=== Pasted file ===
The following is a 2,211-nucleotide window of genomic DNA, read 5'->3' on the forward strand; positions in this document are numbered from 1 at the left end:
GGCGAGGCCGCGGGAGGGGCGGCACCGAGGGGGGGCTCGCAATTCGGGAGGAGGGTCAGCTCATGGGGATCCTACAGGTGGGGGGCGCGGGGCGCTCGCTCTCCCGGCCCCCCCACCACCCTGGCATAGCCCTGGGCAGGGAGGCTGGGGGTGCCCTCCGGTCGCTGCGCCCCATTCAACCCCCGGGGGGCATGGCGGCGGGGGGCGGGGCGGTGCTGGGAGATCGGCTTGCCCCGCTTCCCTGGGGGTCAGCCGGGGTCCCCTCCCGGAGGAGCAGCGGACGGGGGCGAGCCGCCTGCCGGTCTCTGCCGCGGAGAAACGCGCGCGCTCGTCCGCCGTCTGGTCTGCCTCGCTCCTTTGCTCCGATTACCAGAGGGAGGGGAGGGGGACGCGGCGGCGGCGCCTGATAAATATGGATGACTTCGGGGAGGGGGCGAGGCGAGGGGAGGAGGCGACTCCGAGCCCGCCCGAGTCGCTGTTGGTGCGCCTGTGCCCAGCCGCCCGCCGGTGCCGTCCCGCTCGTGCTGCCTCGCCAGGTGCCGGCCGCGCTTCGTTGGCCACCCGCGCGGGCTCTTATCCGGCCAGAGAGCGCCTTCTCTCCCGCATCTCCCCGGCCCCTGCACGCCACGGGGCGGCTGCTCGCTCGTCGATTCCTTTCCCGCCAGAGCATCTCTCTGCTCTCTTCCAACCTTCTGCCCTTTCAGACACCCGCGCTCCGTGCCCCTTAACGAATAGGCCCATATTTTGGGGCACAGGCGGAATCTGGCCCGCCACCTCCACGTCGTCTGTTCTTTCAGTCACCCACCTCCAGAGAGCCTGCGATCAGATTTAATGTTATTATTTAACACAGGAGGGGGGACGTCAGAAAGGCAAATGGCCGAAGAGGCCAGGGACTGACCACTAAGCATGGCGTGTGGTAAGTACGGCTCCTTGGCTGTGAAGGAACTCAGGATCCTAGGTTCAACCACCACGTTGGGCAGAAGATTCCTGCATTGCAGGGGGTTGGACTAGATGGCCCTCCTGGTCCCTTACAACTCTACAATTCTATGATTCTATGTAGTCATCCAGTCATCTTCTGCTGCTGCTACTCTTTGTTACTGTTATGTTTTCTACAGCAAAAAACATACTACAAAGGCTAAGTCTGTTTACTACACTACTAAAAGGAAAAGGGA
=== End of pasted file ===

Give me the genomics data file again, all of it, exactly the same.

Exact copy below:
The following is a 2,211-nucleotide window of genomic DNA, read 5'->3' on the forward strand; positions in this document are numbered from 1 at the left end:
GGCGAGGCCGCGGGAGGGGCGGCACCGAGGGGGGGCTCGCAATTCGGGAGGAGGGTCAGCTCATGGGGATCCTACAGGTGGGGGGCGCGGGGCGCTCGCTCTCCCGGCCCCCCCACCACCCTGGCATAGCCCTGGGCAGGGAGGCTGGGGGTGCCCTCCGGTCGCTGCGCCCCATTCAACCCCCGGGGGGCATGGCGGCGGGGGGCGGGGCGGTGCTGGGAGATCGGCTTGCCCCGCTTCCCTGGGGGTCAGCCGGGGTCCCCTCCCGGAGGAGCAGCGGACGGGGGCGAGCCGCCTGCCGGTCTCTGCCGCGGAGAAACGCGCGCGCTCGTCCGCCGTCTGGTCTGCCTCGCTCCTTTGCTCCGATTACCAGAGGGAGGGGAGGGGGACGCGGCGGCGGCGCCTGATAAATATGGATGACTTCGGGGAGGGGGCGAGGCGAGGGGAGGAGGCGACTCCGAGCCCGCCCGAGTCGCTGTTGGTGCGCCTGTGCCCAGCCGCCCGCCGGTGCCGTCCCGCTCGTGCTGCCTCGCCAGGTGCCGGCCGCGCTTCGTTGGCCACCCGCGCGGGCTCTTATCCGGCCAGAGAGCGCCTTCTCTCCCGCATCTCCCCGGCCCCTGCACGCCACGGGGCGGCTGCTCGCTCGTCGATTCCTTTCCCGCCAGAGCATCTCTCTGCTCTCTTCCAACCTTCTGCCCTTTCAGACACCCGCGCTCCGTGCCCCTTAACGAATAGGCCCATATTTTGGGGCACAGGCGGAATCTGGCCCGCCACCTCCACGTCGTCTGTTCTTTCAGTCACCCACCTCCAGAGAGCCTGCGATCAGATTTAATGTTATTATTTAACACAGGAGGGGGGACGTCAGAAAGGCAAATGGCCGAAGAGGCCAGGGACTGACCACTAAGCATGGCGTGTGGTAAGTACGGCTCCTTGGCTGTGAAGGAACTCAGGATCCTAGGTTCAACCACCACGTTGGGCAGAAGATTCCTGCATTGCAGGGGGTTGGACTAGATGGCCCTCCTGGTCCCTTACAACTCTACAATTCTATGATTCTATGTAGTCATCCAGTCATCTTCTGCTGCTGCTACTCTTTGTTACTGTTATGTTTTCTACAGCAAAAAACATACTACAAAGGCTAAGTCTGTTTACTACACTACTAAAAGGAAAAGGGA